I always like to come to this place and talk for something and not against something. I want to talk in favour of Bill C-65 because for me it is still Chuck's bill. The arguments that he brought, the statements that he made, the passion that he brought to this place, and the inspiration that he has been not only to members in this place but to Canadians as a whole are the things that we should remember when talking about why we should make this instrument work.
We should deal with it quickly. I want to encourage members to reflect on what we are doing and why we are doing it. To the extent that we discover bottlenecks, pitfalls or some other problems, we have the ability to change them. We can change things at committee stage after second reading. We can change things at report stage if necessary.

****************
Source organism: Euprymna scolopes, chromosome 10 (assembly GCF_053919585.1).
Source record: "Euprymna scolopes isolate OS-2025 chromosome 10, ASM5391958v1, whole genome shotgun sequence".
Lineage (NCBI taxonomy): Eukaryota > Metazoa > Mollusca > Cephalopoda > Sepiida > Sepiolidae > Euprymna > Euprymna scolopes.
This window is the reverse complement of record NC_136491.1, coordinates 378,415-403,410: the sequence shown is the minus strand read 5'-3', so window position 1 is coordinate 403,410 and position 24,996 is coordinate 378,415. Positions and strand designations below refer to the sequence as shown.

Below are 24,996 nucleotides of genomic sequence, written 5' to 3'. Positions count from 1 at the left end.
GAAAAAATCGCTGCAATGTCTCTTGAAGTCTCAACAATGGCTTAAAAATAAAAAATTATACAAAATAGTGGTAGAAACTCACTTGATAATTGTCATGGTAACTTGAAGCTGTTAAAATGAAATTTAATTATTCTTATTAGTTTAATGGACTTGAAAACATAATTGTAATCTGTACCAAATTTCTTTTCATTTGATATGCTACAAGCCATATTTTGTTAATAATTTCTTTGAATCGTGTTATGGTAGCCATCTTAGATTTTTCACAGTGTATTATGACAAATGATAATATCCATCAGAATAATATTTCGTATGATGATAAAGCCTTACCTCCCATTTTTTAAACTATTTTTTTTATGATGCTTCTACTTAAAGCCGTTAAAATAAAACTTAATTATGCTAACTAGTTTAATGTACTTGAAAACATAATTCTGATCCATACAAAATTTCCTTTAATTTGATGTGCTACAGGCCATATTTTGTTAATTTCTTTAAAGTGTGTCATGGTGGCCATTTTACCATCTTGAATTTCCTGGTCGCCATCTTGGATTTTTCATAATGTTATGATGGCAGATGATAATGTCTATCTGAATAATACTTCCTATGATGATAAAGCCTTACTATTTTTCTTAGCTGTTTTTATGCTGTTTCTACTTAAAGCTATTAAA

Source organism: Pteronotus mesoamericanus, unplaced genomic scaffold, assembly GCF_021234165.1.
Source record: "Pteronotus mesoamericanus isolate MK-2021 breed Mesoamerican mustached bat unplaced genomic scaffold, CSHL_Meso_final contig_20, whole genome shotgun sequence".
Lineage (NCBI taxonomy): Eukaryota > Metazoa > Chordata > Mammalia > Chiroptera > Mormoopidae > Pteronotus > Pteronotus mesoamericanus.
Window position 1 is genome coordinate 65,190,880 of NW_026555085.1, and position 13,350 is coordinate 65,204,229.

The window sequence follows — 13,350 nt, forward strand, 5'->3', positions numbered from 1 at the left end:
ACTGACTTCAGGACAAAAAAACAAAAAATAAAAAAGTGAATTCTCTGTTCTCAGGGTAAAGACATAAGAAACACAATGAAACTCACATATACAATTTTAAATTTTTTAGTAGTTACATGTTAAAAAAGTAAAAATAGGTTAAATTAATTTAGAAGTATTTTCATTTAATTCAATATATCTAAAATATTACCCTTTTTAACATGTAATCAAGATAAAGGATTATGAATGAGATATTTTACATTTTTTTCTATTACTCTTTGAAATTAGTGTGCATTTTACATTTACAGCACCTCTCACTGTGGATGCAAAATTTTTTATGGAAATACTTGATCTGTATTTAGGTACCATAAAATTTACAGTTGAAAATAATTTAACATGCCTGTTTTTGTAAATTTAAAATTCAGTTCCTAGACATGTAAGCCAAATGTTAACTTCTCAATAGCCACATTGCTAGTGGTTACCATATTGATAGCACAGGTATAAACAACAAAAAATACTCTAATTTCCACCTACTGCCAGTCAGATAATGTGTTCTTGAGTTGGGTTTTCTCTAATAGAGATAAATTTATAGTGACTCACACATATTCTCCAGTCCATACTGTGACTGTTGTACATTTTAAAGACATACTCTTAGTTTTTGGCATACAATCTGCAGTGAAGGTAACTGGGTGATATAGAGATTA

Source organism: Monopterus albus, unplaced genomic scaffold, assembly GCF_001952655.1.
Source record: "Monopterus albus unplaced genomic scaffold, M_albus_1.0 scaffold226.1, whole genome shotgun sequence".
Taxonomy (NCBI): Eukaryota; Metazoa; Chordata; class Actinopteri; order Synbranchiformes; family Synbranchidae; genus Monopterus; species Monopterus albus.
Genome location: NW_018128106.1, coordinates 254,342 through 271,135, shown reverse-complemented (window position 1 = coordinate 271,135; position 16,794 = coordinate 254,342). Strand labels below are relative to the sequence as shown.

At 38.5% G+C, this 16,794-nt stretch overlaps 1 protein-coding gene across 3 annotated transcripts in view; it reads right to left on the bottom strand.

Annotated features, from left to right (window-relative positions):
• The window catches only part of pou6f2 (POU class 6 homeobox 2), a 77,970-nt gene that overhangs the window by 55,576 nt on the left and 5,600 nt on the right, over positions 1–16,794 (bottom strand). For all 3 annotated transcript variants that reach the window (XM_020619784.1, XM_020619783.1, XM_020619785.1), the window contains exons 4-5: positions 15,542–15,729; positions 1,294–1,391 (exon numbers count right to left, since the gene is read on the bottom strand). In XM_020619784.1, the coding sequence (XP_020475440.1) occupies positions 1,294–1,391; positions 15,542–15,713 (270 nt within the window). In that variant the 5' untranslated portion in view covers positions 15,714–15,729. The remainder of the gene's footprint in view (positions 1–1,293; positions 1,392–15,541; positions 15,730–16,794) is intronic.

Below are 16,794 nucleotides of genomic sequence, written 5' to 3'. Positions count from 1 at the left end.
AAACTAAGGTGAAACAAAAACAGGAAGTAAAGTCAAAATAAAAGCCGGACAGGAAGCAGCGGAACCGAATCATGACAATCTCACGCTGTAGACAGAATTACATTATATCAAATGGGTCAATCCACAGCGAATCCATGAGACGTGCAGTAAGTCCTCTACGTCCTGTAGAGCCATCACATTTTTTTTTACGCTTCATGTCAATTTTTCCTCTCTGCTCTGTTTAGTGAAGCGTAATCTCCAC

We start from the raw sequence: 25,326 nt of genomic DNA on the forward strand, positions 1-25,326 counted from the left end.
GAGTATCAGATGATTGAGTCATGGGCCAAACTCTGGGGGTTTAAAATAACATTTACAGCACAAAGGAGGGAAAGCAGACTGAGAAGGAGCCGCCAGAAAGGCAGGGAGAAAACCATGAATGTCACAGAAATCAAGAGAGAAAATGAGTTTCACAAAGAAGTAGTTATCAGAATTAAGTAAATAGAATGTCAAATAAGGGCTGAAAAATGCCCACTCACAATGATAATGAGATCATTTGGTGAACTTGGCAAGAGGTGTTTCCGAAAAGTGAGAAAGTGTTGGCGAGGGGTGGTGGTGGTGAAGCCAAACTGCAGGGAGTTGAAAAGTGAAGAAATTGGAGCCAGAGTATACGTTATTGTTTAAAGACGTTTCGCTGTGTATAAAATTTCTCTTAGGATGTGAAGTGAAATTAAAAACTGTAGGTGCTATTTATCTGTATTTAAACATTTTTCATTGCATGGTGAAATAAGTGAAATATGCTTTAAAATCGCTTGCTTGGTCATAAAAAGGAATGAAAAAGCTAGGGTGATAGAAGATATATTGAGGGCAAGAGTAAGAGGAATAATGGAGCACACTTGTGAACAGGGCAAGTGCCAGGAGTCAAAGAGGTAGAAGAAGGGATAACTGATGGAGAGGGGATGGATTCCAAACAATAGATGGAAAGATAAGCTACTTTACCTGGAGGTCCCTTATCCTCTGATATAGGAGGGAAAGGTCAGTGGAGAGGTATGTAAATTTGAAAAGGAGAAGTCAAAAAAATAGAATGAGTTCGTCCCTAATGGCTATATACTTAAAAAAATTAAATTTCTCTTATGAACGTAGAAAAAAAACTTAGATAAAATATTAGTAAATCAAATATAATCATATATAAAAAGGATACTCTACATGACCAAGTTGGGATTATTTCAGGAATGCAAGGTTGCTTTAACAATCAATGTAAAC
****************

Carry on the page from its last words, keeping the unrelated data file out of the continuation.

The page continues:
If members are still not happy with what comes out of committee, members can pass a motion at third reading to revert it back to committee to reconsider it on certain aspects. We have tools to work with and I would rather say that we can, rather than we cannot.
I think that members are quite familiar with the bill. There is a question that has come up and I would like to perhaps rhetorically pose the question and see if I can provide the answer. It has to do with CPIC and it comes up a lot.